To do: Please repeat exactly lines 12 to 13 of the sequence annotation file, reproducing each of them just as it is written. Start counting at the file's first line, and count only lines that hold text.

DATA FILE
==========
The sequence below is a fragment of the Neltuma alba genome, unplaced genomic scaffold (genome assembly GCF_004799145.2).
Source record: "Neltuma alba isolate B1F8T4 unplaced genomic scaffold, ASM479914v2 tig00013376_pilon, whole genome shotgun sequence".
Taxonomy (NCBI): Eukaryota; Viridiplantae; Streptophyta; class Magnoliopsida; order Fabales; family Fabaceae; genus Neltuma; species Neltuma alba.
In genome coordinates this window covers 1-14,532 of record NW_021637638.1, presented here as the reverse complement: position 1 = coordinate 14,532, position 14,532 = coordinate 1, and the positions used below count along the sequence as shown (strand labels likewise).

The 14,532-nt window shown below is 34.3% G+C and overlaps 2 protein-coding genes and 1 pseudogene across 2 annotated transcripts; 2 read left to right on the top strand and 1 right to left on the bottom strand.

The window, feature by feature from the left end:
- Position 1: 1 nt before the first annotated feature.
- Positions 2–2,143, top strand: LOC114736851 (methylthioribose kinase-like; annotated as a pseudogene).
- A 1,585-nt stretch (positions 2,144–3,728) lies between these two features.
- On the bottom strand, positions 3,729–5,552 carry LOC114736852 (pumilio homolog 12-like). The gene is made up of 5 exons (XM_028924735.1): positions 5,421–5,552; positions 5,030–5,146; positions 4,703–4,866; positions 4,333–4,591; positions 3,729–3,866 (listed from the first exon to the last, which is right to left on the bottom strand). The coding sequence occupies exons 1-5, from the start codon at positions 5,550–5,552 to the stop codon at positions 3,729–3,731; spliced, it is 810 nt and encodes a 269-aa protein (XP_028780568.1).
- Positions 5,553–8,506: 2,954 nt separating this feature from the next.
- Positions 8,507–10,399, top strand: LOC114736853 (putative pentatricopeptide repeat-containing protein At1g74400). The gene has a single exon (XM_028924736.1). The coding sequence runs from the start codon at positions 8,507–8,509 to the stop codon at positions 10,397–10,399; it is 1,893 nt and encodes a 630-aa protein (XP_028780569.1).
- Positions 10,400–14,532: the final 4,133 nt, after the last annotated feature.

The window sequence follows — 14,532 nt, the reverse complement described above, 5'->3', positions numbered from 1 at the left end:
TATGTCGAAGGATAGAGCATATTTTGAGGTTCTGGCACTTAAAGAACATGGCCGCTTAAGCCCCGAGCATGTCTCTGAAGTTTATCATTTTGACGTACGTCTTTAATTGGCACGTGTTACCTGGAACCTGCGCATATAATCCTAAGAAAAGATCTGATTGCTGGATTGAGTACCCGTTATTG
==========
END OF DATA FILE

- Positions 8,507–10,399, top strand: LOC114736853 (putative pentatricopeptide repeat-containing protein At1g74400). The gene has a single exon (XM_028924736.1). The coding sequence runs from the start codon at positions 8,507–8,509 to the stop codon at positions 10,397–10,399; it is 1,893 nt and encodes a 630-aa protein (XP_028780569.1).
- Positions 10,400–14,532: the final 4,133 nt, after the last annotated feature.